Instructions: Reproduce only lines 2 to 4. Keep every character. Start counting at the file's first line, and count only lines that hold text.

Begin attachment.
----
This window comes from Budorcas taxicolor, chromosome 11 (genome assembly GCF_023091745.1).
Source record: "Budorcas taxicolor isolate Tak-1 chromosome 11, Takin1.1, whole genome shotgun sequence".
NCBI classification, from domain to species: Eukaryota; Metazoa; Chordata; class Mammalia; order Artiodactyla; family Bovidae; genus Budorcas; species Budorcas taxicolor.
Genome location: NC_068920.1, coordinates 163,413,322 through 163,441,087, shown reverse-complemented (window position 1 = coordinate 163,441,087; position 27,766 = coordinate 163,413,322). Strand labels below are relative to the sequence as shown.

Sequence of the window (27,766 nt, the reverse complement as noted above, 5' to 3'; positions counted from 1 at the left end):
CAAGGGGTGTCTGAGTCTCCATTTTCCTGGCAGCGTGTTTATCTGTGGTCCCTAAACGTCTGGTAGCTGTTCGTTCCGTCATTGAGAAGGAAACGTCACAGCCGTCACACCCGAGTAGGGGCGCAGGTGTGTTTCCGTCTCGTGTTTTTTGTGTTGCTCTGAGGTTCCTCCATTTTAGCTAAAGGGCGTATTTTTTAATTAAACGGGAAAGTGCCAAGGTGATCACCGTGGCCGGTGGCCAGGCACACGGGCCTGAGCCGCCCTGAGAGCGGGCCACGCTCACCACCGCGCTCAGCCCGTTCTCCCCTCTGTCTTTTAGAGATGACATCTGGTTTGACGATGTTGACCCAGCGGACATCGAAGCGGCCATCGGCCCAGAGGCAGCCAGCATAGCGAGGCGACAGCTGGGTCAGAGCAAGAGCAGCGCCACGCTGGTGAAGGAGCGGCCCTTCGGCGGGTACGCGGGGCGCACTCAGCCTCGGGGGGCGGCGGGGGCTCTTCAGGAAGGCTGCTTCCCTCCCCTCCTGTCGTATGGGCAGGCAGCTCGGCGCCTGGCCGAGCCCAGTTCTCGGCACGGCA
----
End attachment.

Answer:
Source record: "Budorcas taxicolor isolate Tak-1 chromosome 11, Takin1.1, whole genome shotgun sequence".
NCBI classification, from domain to species: Eukaryota; Metazoa; Chordata; class Mammalia; order Artiodactyla; family Bovidae; genus Budorcas; species Budorcas taxicolor.
Genome location: NC_068920.1, coordinates 163,413,322 through 163,441,087, shown reverse-complemented (window position 1 = coordinate 163,441,087; position 27,766 = coordinate 163,413,322). Strand labels below are relative to the sequence as shown.